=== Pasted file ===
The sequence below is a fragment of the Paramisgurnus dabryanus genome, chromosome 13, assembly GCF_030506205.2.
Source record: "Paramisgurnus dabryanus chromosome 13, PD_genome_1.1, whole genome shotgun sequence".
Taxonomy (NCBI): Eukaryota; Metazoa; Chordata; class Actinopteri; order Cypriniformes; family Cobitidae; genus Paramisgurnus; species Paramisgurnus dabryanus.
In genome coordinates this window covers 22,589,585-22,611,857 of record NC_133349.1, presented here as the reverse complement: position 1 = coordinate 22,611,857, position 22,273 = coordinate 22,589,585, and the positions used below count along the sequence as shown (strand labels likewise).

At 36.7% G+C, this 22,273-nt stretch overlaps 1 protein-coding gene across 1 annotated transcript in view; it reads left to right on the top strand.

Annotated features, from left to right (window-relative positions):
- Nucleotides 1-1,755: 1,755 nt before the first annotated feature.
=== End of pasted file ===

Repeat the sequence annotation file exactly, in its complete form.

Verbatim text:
The sequence below is a fragment of the Paramisgurnus dabryanus genome, chromosome 13, assembly GCF_030506205.2.
Source record: "Paramisgurnus dabryanus chromosome 13, PD_genome_1.1, whole genome shotgun sequence".
Taxonomy (NCBI): Eukaryota; Metazoa; Chordata; class Actinopteri; order Cypriniformes; family Cobitidae; genus Paramisgurnus; species Paramisgurnus dabryanus.
In genome coordinates this window covers 22,589,585-22,611,857 of record NC_133349.1, presented here as the reverse complement: position 1 = coordinate 22,611,857, position 22,273 = coordinate 22,589,585, and the positions used below count along the sequence as shown (strand labels likewise).

At 36.7% G+C, this 22,273-nt stretch overlaps 1 protein-coding gene across 1 annotated transcript in view; it reads left to right on the top strand.

Annotated features, from left to right (window-relative positions):
- Nucleotides 1-1,755: 1,755 nt before the first annotated feature.